The Mississippi Corridor Consortium comprises Itawamba, East Mississippi, Coahoma, Northeast and Northwest Mississippi community colleges. The consortium works together with businesses and industries to develop employment services and training programs to the service and manufacturing industries. The consortium provides programs and skills training necessary for workers to achieve Manufacturing Skills Basic Certification and to find jobs in their chosen fields. Learn more about the Mississippi Corridor Consortium at
Williams also discussed the consortium’s work essentials program, EDGE (ethics, discipline, goals, employment). EDGE classes cover seven areas deemed necessary for job seekers to obtain and keep a job. These areas and some of the topics they cover are as follows:
• Self Awareness — personality profiling, communication skills, generational differences, etc.
• So You Had a Bad Day — conflict resolution, dealing with change, problem solving, etc.
• Communication Skills — phone etiquette and best practices, email etiquette, face-to-face.
• Goal Setting and Time Management.
• Role of Employer and Employee.
• Professional Image — dress and grooming, dress code policies, etc.
• Banking and Financial.

Mark Henry
, executive director of the Mississippi Department of Employment Security (MDES), walked attendees through the recently launched Mississippi Works online job search program, which connects job seekers and employers throughout the state. Developed by nSparc (National Strategic Planning & Analysis Research Center) at Mississippi State University in Starkville, the website is a tool for employers and job seekers to connect online.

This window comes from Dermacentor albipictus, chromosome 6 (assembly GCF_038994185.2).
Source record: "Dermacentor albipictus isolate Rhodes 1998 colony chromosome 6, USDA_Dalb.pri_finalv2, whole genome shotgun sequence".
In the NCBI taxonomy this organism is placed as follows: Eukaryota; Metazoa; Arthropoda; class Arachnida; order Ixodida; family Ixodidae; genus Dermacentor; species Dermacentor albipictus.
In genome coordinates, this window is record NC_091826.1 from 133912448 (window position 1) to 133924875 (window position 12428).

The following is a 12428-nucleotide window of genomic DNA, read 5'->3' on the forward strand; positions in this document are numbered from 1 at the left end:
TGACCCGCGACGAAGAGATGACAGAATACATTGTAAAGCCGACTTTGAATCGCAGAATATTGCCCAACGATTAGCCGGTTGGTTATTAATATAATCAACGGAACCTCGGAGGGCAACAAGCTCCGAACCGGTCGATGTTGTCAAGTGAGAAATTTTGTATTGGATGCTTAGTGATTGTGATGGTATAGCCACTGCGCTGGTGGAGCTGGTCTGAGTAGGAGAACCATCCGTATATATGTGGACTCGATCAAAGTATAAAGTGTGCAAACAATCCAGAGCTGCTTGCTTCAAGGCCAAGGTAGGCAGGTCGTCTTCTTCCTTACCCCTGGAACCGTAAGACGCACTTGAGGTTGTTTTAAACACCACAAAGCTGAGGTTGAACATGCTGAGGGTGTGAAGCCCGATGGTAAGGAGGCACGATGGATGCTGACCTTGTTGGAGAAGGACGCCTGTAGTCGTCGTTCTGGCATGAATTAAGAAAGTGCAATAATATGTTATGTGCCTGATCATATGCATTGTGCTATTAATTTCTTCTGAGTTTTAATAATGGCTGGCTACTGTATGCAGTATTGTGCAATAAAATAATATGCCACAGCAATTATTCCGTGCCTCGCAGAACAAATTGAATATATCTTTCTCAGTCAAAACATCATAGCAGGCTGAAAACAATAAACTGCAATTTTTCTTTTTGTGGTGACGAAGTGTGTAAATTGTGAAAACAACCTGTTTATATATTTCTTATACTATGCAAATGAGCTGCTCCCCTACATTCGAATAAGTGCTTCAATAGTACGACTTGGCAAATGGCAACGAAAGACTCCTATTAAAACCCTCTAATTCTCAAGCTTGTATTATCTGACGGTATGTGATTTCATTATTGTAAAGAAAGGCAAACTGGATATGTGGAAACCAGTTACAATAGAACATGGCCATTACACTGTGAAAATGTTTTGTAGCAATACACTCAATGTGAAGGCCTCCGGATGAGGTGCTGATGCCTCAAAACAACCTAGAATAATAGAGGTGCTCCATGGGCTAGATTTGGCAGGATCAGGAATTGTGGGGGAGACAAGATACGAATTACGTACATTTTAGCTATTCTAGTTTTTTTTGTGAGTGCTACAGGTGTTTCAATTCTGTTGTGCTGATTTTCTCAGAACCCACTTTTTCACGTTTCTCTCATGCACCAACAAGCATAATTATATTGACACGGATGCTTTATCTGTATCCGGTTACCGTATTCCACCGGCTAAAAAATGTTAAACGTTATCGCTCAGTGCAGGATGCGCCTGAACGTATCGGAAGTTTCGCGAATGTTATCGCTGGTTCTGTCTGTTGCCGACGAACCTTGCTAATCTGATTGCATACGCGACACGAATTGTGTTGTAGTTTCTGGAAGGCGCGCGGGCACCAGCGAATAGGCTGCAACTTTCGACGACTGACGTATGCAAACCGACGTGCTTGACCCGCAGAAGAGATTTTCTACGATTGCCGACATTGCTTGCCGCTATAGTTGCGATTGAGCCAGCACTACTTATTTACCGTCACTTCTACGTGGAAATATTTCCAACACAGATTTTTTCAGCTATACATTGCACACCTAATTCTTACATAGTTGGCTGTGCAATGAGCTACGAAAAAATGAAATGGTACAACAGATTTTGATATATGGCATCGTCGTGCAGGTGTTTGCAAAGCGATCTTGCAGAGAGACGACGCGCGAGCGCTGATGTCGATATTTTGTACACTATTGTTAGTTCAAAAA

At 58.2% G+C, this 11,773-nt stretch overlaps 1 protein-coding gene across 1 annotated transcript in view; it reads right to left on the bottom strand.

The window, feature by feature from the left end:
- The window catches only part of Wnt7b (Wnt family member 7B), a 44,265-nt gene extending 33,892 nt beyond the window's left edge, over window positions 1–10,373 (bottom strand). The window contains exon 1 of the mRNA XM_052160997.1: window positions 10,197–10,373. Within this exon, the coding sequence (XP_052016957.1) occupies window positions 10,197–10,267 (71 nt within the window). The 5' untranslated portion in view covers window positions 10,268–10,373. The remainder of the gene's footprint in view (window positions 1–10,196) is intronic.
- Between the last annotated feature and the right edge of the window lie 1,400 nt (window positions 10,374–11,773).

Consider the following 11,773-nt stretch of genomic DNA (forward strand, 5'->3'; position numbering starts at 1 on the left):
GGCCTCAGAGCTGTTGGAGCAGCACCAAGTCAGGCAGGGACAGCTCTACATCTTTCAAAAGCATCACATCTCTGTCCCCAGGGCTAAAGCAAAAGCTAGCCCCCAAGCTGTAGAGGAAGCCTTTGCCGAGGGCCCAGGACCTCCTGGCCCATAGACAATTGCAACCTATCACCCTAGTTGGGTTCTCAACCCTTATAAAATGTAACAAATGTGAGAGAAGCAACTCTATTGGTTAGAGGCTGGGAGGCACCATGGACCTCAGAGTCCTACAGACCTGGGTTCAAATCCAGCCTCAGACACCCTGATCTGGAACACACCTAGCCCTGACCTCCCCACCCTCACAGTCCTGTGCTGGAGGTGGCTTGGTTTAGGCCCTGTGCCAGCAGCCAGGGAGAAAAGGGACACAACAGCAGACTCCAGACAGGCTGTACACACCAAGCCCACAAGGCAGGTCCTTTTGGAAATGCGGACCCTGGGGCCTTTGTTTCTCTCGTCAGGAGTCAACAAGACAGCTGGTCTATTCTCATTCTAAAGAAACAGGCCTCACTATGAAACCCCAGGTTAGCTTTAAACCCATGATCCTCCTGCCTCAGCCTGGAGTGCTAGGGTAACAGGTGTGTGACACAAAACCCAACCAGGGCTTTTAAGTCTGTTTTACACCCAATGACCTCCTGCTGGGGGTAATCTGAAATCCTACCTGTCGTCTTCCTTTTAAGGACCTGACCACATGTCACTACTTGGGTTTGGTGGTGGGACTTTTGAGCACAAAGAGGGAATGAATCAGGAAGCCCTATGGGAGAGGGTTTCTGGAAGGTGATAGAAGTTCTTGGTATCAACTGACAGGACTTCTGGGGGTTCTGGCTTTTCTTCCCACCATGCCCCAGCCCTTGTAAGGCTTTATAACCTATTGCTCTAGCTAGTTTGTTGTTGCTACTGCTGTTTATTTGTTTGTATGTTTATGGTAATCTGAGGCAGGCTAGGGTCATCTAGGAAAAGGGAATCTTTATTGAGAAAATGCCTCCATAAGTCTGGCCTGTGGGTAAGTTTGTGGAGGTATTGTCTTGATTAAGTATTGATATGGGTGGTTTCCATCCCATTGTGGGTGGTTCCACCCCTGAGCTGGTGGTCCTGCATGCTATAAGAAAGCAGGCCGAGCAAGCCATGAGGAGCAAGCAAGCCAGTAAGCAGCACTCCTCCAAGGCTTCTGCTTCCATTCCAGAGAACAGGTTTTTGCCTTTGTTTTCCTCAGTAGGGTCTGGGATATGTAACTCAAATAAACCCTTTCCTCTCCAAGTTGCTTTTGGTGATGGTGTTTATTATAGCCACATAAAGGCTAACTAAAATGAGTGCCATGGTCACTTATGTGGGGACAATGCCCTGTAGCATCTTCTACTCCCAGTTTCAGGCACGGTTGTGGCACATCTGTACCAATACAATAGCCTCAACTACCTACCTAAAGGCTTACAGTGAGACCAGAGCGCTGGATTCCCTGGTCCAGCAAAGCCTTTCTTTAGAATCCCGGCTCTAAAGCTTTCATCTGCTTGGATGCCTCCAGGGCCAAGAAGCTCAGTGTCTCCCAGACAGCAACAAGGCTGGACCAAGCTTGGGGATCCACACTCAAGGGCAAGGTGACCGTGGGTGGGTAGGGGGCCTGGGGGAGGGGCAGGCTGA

The U.S. Department of Labor says that Mississippi has one of the most advanced online job systems in the country. Henry made that point as he demonstrated the capabilities of the new website. Using a live Internet demonstration, Henry showed how employers can post job openings or explore the labor market via an interactive search. Employers can even invite potential candidates to apply for an opening.
Henry also demonstrated how job seekers are able to create a profile and search for job openings, and see a real time comparison between their skills and a job’s requirements. Henry touted MDES as having the “first mobile job search app in the country.” The application is available for Android and iOS electronic devices.
Unfair competition, or intellectual property theft, was the topic of a panel composed of Brian Raymond, director of technology policy at NAM; Rob McKenna, president of the National Alliance for Jobs and Innovation, former Washington state attorney general and a partner at Orrick, Herrington & Sutcliffe LLP in Seattle; and Jack Adams, head of government affairs for Calgon Carbon Corp. near Pittsburgh, Pa.

Theft of intellectual property (IP), or “the secret sauce for your business,” said Raymond, has cost Mississippi businesses $2.6 billion and 42,000 jobs in the last 10 years. “Reducing intellectual property thefts means more money and jobs,” he said.

McKenna’s NAJI was founded to help protect companies from IP theft and maintain a fair and balanced market for all companies doing business in America. The organization helps to reduce IP theft by: